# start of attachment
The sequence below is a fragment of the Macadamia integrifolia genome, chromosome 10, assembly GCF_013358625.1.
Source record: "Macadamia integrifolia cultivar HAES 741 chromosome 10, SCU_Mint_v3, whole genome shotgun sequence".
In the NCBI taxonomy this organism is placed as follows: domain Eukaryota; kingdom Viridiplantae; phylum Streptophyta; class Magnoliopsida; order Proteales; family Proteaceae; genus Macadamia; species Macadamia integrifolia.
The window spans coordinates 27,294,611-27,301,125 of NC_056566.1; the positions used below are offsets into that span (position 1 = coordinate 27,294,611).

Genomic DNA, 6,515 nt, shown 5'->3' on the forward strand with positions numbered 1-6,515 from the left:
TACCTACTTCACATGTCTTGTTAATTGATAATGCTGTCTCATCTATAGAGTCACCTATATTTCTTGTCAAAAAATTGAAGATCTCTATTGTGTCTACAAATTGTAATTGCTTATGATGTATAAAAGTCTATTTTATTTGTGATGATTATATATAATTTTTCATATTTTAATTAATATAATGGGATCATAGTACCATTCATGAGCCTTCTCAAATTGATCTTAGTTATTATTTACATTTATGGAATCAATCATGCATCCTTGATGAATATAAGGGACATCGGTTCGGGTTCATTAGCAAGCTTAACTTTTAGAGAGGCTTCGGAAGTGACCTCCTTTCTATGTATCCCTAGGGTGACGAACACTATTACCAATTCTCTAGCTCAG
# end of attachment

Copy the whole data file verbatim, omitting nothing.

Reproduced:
The sequence below is a fragment of the Macadamia integrifolia genome, chromosome 10, assembly GCF_013358625.1.
Source record: "Macadamia integrifolia cultivar HAES 741 chromosome 10, SCU_Mint_v3, whole genome shotgun sequence".
In the NCBI taxonomy this organism is placed as follows: domain Eukaryota; kingdom Viridiplantae; phylum Streptophyta; class Magnoliopsida; order Proteales; family Proteaceae; genus Macadamia; species Macadamia integrifolia.
The window spans coordinates 27,294,611-27,301,125 of NC_056566.1; the positions used below are offsets into that span (position 1 = coordinate 27,294,611).

Genomic DNA, 6,515 nt, shown 5'->3' on the forward strand with positions numbered 1-6,515 from the left:
TACCTACTTCACATGTCTTGTTAATTGATAATGCTGTCTCATCTATAGAGTCACCTATATTTCTTGTCAAAAAATTGAAGATCTCTATTGTGTCTACAAATTGTAATTGCTTATGATGTATAAAAGTCTATTTTATTTGTGATGATTATATATAATTTTTCATATTTTAATTAATATAATGGGATCATAGTACCATTCATGAGCCTTCTCAAATTGATCTTAGTTATTATTTACATTTATGGAATCAATCATGCATCCTTGATGAATATAAGGGACATCGGTTCGGGTTCATTAGCAAGCTTAACTTTTAGAGAGGCTTCGGAAGTGACCTCCTTTCTATGTATCCCTAGGGTGACGAACACTATTACCAATTCTCTAGCTCAG